6.1 Subprogram Declarations
The sequence of characters in an operator_symbol
shall form a reserved word, a delimiter, or compound
delimiter that corresponds correspond
to an operator belonging to one of the six categories classes
of operators defined in clause 4.5(spaces
are not allowed and the case of letters is not significant)
The “sequence of characters” of the
string literal of the operator is a technical term (see 2.6),
and does not include the surrounding quote characters. As defined in
2.2, lexical elements are “formed”
from a sequence of characters. Spaces are not allowed, and upper and
lower case is not significant. See 2.2 and 2.9 for
rules related to the use of other_format characters
in delimiters and reserved words.
] | in out
Name Resolution Rules
A formal parameter
an object [directly visible within a subprogram_body
that represents the actual parameter passed to the subprogram in a call;
it is declared by a parameter_specification
For a formal parameter, the expected type for its
if any, is that of the formal parameter.
The parameter mode
of a formal parameter conveys
the direction of information transfer with the actual parameter: in
, or out
. Mode in
is the default, and is the
mode of a parameter defined by an access_definition
. The formal parameters of a function, if any, shall have the mode in.
Access parameters are permitted. This restriction
to in parameters is primarily a methodological restriction, though
it also simplifies implementation for some compiler technologies.
Abstract subprograms , and null procedures, and expression functions
are not declared by subprogram_declaration
and so do not require completion (although the
latter two can be completions)
. Protected subprograms are
declared by subprogram_declaration
and so require completion. Note that an abstract subprogram is a subprogram,
a null procedure is a subprogram, an expression
function is a subprogram,
and a protected subprogram is a subprogram,
but a generic subprogram is not a subprogram.
When the Import aspect is True for any entity,
no completion is allowed (see B.1).
of (a view
of) a callable entity is either a parameter_profile
it embodies information about the interface to that entity — for
example, the profile includes information about parameters passed to
the callable entity. All callable entities have a profile — enumeration
literals, other subprograms, and entries. An access-to-subprogram type
has a designated profile.] Associated with a profile is a calling convention.
declares a procedure or a function, as indicated by the initial reserved
word, with name and profile as given by its specification.
An access parameter
is a formal in
parameter specified by an access_definition
An access result type
is a function result type specified by an access_definition.
An access parameter or result type
an anonymous access general
type (see 3.10
[Access parameters of an access-to-object type
allow dispatching calls to be controlled by access values. Access parameters of an access-to-subprogram type permit calls to subprograms
passed as parameters irrespective of their accessibility level.
Access result types have normal accessibility and
thus don't have any special properties worth noting here.
subtypes of a profile
For any non-access parameters, the nominal subtype
of the parameter.
For any access parameters of an access-to-object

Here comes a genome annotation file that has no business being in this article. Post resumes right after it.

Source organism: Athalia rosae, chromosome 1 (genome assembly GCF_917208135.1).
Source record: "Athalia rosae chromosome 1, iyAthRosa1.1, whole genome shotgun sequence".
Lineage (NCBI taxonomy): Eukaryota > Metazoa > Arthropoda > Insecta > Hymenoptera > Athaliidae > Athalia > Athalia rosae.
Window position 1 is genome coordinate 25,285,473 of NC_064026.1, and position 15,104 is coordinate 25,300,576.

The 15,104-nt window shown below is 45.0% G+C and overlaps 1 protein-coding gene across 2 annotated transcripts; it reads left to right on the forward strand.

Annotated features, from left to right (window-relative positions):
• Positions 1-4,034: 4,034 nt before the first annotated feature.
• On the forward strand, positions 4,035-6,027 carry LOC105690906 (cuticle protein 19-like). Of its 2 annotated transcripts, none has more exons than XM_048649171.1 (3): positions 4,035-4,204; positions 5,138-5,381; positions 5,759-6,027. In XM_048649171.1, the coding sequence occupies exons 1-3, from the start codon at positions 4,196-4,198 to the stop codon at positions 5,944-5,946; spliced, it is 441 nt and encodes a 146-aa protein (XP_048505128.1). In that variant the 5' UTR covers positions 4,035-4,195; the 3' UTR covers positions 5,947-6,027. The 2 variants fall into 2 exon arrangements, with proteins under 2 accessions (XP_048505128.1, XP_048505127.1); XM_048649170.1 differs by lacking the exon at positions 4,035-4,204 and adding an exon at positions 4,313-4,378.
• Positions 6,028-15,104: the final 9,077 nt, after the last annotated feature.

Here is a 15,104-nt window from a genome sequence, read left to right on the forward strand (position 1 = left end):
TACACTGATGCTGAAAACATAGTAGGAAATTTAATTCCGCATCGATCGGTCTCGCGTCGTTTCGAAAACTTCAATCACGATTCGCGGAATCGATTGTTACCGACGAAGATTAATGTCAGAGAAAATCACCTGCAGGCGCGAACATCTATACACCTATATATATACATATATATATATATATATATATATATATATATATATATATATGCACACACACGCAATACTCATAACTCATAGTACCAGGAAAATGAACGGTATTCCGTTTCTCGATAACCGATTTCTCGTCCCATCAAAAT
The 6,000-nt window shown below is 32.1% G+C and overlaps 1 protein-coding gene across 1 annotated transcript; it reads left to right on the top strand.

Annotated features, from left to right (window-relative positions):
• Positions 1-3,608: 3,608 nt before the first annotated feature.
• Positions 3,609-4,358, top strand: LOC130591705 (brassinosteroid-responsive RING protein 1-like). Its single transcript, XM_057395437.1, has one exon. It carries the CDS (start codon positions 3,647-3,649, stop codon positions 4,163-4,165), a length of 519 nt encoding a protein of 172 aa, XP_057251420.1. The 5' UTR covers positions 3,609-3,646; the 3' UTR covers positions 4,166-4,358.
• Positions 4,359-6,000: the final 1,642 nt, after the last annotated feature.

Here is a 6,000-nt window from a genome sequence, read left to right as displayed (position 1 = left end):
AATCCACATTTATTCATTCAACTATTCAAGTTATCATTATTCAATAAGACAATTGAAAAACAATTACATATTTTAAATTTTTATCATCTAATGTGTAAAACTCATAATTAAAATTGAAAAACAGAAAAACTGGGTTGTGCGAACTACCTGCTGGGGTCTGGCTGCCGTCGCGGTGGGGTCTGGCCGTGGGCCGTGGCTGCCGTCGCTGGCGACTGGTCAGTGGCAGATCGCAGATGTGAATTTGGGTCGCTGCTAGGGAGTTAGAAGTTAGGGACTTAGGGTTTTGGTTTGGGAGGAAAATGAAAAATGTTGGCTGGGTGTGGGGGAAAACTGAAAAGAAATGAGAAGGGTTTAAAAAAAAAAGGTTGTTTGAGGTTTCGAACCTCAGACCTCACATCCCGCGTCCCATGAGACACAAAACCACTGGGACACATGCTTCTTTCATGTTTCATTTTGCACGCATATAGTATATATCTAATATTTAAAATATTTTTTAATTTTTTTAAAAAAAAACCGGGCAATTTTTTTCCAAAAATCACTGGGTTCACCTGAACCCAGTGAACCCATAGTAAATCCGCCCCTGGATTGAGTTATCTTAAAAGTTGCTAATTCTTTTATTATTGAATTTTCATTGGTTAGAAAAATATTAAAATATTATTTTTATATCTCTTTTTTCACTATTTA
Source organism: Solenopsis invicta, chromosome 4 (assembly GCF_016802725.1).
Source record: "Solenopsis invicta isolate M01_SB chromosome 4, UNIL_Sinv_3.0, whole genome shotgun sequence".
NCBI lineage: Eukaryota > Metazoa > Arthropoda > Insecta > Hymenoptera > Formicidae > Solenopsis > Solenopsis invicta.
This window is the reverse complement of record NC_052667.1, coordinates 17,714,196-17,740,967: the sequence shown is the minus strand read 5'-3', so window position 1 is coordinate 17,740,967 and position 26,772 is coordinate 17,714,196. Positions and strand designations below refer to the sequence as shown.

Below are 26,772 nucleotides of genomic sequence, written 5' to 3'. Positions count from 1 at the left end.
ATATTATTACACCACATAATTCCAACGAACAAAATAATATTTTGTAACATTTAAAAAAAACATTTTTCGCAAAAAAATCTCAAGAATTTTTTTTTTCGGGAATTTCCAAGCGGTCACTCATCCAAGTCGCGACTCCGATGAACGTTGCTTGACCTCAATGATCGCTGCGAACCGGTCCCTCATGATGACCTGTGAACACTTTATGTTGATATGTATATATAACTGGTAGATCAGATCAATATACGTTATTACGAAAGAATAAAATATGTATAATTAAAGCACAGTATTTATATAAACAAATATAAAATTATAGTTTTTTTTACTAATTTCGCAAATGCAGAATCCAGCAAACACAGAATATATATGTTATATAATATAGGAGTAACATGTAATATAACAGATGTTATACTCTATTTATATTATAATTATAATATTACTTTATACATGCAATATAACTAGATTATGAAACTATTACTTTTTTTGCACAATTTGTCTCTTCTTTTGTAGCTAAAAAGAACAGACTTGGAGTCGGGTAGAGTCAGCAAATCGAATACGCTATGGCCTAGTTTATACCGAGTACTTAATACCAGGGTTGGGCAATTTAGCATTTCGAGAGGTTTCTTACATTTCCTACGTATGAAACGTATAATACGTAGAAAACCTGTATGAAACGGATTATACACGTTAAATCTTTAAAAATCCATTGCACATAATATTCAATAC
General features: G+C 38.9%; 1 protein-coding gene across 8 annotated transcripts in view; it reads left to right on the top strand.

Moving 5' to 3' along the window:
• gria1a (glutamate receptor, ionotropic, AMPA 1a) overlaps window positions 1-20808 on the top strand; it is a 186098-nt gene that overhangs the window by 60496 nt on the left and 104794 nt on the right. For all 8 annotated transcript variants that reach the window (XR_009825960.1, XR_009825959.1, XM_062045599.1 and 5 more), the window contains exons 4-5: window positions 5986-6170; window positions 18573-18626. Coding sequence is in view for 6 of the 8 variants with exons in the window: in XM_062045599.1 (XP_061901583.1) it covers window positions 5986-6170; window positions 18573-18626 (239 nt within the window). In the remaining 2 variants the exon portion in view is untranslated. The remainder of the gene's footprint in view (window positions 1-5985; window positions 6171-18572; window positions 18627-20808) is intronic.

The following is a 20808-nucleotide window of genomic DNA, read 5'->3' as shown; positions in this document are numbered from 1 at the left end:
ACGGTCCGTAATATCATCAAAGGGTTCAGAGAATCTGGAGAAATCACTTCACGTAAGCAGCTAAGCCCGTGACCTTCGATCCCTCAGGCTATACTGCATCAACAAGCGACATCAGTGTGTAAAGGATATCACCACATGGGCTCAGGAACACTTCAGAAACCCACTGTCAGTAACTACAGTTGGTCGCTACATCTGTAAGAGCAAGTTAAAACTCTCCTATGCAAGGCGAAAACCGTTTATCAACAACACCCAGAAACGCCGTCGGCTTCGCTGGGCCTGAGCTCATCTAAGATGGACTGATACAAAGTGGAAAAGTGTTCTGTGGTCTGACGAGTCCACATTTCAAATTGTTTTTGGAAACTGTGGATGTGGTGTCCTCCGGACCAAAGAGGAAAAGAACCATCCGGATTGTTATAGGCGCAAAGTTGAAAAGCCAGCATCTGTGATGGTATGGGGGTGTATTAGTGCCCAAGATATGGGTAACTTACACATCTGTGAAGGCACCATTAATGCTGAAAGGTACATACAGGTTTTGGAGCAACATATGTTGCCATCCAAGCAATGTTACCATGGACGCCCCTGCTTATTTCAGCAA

, the designated subtype of the parameter type.
For any access parameters of an access-to-subprogram
type, the subtypes of the designated profile
of the parameter type.
For any non-access result, the nominal subtype
of the function result. For any result,
the result subtype.
For any access result type of an access-to-object
type, the designated subtype of the result type.
For any access result type of an access-to-subprogram
type, the subtypes of the designated profile
of the result type.
The types of a profile
are the types of those subtypes.]
3 The evaluation of default_expression
is caused by certain calls, as described in 6.4.1
They are not evaluated during the elaboration of the subprogram declaration.
4 Subprograms can be called recursively
and can be called concurrently from multiple tasks.
Examples of subprogram
Increment(X : in out
Right_Indent(Margin : out
Line_Size); -- see 3.5.4
Switch(From, To : in out
Link); -- see 3.10.1
Probability; -- see 3.5.7
Min_Cell(X : Link) return
Cell; -- see 3.10.1
Next_Frame(K : Positive) return
Frame; -- see 3.10
Dot_Product(Left, Right : Vector) return
Real; -- see 3.6
"*"(Left, Right : Matrix) return
Matrix; -- see 3.6
Examples of in
parameters with default expressions:
Print_Header(Pages : in
Header : in
Line := (1 .. Line'Last => ' '); -- see 3.6
Center : in
Boolean := True);
Extensions to Ada 83
Program units that are library units may have
to indicate the parent of a child (see Section 10).
Wording Changes from Ada 83
We have incorporated the rules from RM83-6.5,
“Function Subprograms” here and in 6.3
We have incorporated the definitions of RM83-6.6,
“Parameter and Result Type Profile - Overloading of Subprograms”
Extensions to Ada 95
The return type of a function can be an anonymous
Wording Changes from Ada 95
A description of the purpose of anonymous access-to-subprogram
parameters and the definition of the profile of subprograms containing
them was added.
Extensions to Ada 2005
Parameters can now be explicitly
aliased, allowing parts of function results to designate parameters and
forcing by-reference parameter passing.
The parameters of a function can now have any mode.
Wording Changes from Ada 2005
Ada 2005 and 2012 Editions sponsored in part by Ada-Europe